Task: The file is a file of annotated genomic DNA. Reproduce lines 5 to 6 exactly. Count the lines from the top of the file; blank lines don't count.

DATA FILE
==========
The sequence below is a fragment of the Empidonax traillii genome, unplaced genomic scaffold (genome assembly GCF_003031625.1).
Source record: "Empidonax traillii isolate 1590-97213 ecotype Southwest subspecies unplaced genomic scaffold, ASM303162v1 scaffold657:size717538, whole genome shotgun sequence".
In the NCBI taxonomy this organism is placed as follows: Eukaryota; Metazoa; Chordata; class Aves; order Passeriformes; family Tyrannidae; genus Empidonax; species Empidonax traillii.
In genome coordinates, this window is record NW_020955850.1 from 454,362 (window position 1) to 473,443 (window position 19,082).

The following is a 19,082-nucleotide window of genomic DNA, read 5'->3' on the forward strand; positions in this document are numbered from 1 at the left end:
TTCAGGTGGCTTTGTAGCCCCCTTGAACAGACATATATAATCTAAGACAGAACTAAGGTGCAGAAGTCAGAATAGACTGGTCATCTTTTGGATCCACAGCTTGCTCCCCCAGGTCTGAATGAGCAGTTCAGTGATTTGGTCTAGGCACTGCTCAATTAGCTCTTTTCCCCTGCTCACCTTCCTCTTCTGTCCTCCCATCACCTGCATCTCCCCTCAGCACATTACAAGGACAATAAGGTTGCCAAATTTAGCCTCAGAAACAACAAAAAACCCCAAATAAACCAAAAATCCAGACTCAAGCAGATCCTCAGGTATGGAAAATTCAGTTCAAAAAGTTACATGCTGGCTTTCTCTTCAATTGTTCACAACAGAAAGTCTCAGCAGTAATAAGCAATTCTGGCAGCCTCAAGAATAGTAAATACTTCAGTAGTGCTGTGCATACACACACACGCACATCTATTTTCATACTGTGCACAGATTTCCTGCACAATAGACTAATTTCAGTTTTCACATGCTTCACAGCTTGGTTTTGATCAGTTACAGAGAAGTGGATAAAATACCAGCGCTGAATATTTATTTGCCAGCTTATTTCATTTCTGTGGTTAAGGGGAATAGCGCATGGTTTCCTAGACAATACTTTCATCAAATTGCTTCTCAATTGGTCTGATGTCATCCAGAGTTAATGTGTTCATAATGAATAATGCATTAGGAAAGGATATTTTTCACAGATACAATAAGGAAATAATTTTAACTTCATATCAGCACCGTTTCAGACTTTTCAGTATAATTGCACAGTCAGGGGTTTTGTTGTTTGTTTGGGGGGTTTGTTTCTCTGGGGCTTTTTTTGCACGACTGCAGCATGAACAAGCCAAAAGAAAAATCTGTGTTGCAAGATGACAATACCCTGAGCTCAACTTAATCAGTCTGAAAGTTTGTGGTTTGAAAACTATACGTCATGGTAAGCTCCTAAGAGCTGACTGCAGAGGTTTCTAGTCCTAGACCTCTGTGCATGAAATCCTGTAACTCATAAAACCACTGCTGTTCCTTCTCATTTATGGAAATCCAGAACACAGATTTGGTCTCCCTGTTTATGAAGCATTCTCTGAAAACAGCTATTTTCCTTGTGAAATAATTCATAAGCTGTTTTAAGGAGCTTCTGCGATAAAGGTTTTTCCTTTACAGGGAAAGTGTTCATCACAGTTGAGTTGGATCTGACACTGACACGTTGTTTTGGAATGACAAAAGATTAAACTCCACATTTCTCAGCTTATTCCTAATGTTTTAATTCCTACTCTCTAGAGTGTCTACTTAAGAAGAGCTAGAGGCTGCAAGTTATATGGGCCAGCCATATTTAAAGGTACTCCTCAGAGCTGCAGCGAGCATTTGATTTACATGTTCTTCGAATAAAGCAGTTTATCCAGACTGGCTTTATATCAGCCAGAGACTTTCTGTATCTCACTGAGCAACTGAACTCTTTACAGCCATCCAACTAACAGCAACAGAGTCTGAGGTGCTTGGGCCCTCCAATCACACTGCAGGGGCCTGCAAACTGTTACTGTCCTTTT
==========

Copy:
The following is a 19,082-nucleotide window of genomic DNA, read 5'->3' on the forward strand; positions in this document are numbered from 1 at the left end:
TTCAGGTGGCTTTGTAGCCCCCTTGAACAGACATATATAATCTAAGACAGAACTAAGGTGCAGAAGTCAGAATAGACTGGTCATCTTTTGGATCCACAGCTTGCTCCCCCAGGTCTGAATGAGCAGTTCAGTGATTTGGTCTAGGCACTGCTCAATTAGCTCTTTTCCCCTGCTCACCTTCCTCTTCTGTCCTCCCATCACCTGCATCTCCCCTCAGCACATTACAAGGACAATAAGGTTGCCAAATTTAGCCTCAGAAACAACAAAAAACCCCAAATAAACCAAAAATCCAGACTCAAGCAGATCCTCAGGTATGGAAAATTCAGTTCAAAAAGTTACATGCTGGCTTTCTCTTCAATTGTTCACAACAGAAAGTCTCAGCAGTAATAAGCAATTCTGGCAGCCTCAAGAATAGTAAATACTTCAGTAGTGCTGTGCATACACACACACGCACATCTATTTTCATACTGTGCACAGATTTCCTGCACAATAGACTAATTTCAGTTTTCACATGCTTCACAGCTTGGTTTTGATCAGTTACAGAGAAGTGGATAAAATACCAGCGCTGAATATTTATTTGCCAGCTTATTTCATTTCTGTGGTTAAGGGGAATAGCGCATGGTTTCCTAGACAATACTTTCATCAAATTGCTTCTCAATTGGTCTGATGTCATCCAGAGTTAATGTGTTCATAATGAATAATGCATTAGGAAAGGATATTTTTCACAGATACAATAAGGAAATAATTTTAACTTCATATCAGCACCGTTTCAGACTTTTCAGTATAATTGCACAGTCAGGGGTTTTGTTGTTTGTTTGGGGGGTTTGTTTCTCTGGGGCTTTTTTTGCACGACTGCAGCATGAACAAGCCAAAAGAAAAATCTGTGTTGCAAGATGACAATACCCTGAGCTCAACTTAATCAGTCTGAAAGTTTGTGGTTTGAAAACTATACGTCATGGTAAGCTCCTAAGAGCTGACTGCAGAGGTTTCTAGTCCTAGACCTCTGTGCATGAAATCCTGTAACTCATAAAACCACTGCTGTTCCTTCTCATTTATGGAAATCCAGAACACAGATTTGGTCTCCCTGTTTATGAAGCATTCTCTGAAAACAGCTATTTTCCTTGTGAAATAATTCATAAGCTGTTTTAAGGAGCTTCTGCGATAAAGGTTTTTCCTTTACAGGGAAAGTGTTCATCACAGTTGAGTTGGATCTGACACTGACACGTTGTTTTGGAATGACAAAAGATTAAACTCCACATTTCTCAGCTTATTCCTAATGTTTTAATTCCTACTCTCTAGAGTGTCTACTTAAGAAGAGCTAGAGGCTGCAAGTTATATGGGCCAGCCATATTTAAAGGTACTCCTCAGAGCTGCAGCGAGCATTTGATTTACATGTTCTTCGAATAAAGCAGTTTATCCAGACTGGCTTTATATCAGCCAGAGACTTTCTGTATCTCACTGAGCAACTGAACTCTTTACAGCCATCCAACTAACAGCAACAGAGTCTGAGGTGCTTGGGCCCTCCAATCACACTGCAGGGGCCTGCAAACTGTTACTGTCCTTTT